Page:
"The price paid for The St. Moritz reflects the quality of the building within the subset of high-rise apartment buildings with superior finishes in its market," a Cornerstone spokesman said in an email.
The St. Moritz also commands high rents, another factor justifying its purchase price, Garibaldi said.
In Edgewater not far from the St. Moritz, developer and Daibes partner James Demetrakis recently sold a newly constructed 100-unit luxury building, Infinity Apartments, for $48 million. The buyers were Chicago-based Waterton Associates LLC and Clal USA, a subsidiary of an Israeli insurance and institutional investment firm that manages $45 billion in assets.
Deep industrial pool
Clal USA is bullish on the Gold Coast and Bergen and said it has $1 billion to purchase up to 5,000 multifamily residential units in the Northeast.
In addition to multifamily, New Jersey's industrial market is seeing lots of activity. There was record volume in industrial on the sales side last year, $1.2 billion traded, according to Garibaldi.
"The highest level of interest or the deepest pool of capital is in the industrial space," said Kevin Welsh, a CBRE New York Capital Markets senior vice president.
That sector's growth is being driven by North Jersey's proximity to New York City, the large population density in the region, e-commerce's mandate for same-day delivery, the limited warehouse properties in the region, and the area's proximity to the ports, airports and highway system, Welsh said.
"The institutional investors really like the location," he said. "Even if the vintage of the building is older, they just like the underlying fundamentals of the market."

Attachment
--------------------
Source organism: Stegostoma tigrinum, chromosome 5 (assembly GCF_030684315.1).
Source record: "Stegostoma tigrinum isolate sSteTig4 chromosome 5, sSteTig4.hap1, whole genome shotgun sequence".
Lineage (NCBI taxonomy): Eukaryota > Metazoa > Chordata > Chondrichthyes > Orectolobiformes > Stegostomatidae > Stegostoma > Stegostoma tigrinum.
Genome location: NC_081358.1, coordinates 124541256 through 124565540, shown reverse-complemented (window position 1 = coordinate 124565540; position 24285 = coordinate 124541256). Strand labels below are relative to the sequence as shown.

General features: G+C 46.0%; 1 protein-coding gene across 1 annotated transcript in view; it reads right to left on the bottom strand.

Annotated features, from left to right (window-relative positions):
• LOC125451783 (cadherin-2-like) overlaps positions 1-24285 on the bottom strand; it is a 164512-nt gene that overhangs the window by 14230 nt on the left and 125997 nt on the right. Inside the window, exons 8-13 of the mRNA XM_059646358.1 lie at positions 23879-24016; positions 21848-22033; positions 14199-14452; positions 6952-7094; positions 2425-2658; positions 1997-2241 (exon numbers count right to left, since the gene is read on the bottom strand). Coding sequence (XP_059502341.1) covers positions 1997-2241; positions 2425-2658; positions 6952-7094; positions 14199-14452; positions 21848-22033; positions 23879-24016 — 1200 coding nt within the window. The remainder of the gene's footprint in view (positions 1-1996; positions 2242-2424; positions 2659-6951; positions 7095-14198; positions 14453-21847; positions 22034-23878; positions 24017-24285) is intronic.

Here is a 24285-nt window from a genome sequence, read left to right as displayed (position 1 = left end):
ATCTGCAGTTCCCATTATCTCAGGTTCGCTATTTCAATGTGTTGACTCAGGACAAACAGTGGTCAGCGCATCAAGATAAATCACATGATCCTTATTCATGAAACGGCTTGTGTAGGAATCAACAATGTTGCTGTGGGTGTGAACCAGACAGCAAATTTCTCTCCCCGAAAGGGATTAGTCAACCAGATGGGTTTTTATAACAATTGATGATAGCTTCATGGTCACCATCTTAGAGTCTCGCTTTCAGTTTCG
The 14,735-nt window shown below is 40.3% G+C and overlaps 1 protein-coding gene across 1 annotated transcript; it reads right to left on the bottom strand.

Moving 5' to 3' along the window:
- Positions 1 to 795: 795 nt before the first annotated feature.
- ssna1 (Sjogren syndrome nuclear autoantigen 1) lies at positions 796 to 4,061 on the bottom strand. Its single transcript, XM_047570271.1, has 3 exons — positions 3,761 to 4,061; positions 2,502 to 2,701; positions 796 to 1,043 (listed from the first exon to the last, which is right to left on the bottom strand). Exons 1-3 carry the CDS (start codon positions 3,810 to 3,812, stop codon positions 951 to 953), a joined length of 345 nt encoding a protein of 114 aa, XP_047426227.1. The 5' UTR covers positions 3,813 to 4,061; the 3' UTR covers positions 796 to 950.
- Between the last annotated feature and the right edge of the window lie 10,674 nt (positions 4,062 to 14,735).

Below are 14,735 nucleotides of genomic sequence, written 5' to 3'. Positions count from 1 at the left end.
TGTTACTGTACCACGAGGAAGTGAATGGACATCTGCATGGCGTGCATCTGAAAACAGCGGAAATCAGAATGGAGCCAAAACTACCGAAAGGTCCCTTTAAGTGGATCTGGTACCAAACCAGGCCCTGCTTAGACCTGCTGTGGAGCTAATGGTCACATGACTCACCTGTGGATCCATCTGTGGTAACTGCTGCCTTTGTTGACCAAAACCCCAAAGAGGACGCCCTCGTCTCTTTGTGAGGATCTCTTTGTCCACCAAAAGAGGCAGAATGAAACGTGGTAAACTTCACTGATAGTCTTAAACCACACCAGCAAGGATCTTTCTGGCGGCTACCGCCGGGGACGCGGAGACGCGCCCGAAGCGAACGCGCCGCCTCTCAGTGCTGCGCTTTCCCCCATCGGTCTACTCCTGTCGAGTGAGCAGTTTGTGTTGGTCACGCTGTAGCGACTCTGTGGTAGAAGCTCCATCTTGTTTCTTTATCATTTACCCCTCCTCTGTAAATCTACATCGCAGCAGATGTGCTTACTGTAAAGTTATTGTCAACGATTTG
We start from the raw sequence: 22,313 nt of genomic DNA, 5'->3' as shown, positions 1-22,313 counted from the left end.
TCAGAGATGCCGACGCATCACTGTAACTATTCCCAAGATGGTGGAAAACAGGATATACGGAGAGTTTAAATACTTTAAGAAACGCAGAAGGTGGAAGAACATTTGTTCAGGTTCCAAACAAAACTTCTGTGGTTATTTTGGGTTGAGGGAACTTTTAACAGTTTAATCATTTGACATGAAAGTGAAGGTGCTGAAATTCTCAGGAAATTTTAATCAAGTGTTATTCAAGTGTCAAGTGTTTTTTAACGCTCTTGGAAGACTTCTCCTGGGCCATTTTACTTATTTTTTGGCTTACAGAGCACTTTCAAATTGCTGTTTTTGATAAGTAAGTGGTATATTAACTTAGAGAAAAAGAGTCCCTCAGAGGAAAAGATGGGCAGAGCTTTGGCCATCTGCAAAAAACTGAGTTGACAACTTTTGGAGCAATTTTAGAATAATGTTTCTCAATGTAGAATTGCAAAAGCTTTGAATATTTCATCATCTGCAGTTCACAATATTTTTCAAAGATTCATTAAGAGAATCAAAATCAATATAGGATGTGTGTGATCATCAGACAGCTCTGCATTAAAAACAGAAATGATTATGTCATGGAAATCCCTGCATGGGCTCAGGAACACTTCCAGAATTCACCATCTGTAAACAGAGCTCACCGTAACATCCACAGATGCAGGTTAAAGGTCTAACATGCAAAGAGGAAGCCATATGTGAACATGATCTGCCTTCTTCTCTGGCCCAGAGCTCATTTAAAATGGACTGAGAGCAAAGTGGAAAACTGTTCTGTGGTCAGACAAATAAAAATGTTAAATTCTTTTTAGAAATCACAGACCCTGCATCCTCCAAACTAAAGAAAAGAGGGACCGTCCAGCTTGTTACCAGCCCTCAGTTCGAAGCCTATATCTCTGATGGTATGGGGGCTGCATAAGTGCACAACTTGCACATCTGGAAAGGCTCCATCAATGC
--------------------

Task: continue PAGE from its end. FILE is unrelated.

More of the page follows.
Welsh noted, for example, that J.P. Morgan Asset Management, part of JPMorgan Chase & Co., recently paid $47.5 million to acquire a portfolio of eight industrial properties in the Meadowlands, in Carlstadt and Lyndhurst. A week later, JPMorgan paid $14 million for an industrial building in East Rutherford, he said.
North Jersey's suburban office space, a disaster zone for investors in the Great Recession, is starting to draw the interest of institutional investors, local real estate executives said.
"There is definitely talk that yields have gotten so low in places like New York City that some of the big institutional core investors are looking around at secondary markets, which we would call the New Jersey office market, to keep an enhanced yield for what is a pretty safe bet," said Jeffrey Oram, executive managing director in the Colliers Investment Services Group of real estate firm Colliers International.
'Crème de la crème'
Contrarian investors, those less averse to risk, are eyeing the suburban office market with the belief it will rebound, Merin said.
But institutional investors are still only interested in crown-jewel properties, Oram said.
"You've seen some trades in New Jersey," he said. "They really have to be the crème de la crème, like Jersey City waterfront kind of stuff, really some of the better properties that the core buyers are looking at. But there's still kind of an aversion by a lot of the large institutions for New Jersey, because they got trapped there in the last downturn."
Buyers willing to take more of a risk are buying in areas such as Secaucus. Mountain Development Corp., based in Woodland Park, and a fund managed by PCCP LLC acquired 1 Harmon Plaza, a 10-story, 192,100-square-foot office building, for $11.5 million in February.
"We bought it with an institution that has a really good track record of executing on these kinds of value-added deals," Mountain Development President Michael Seeve said. "It's a really good asset that needs to be leased up, but it ought to be leased because it's prominent, it will be well-priced and it's well-known."
Cushman represented the seller, New Boston Fund Inc., in that transaction. Deals such as that, where a buyer gets a Meadowlands office building at $50 to $100 a square foot, "allow you to give tenants very generous improvement packages, low rent, and still come out and make a good return on investment," Merin said.
Having a partner such as PCCP LLC also is a lure for tenants, Seeve said.
"When an institution is invested in the equity, most tenants will take some comfort and know that this is going to be a really well-run asset,'' he said.
"This is an asset that's never going to have capital problems or anything like that."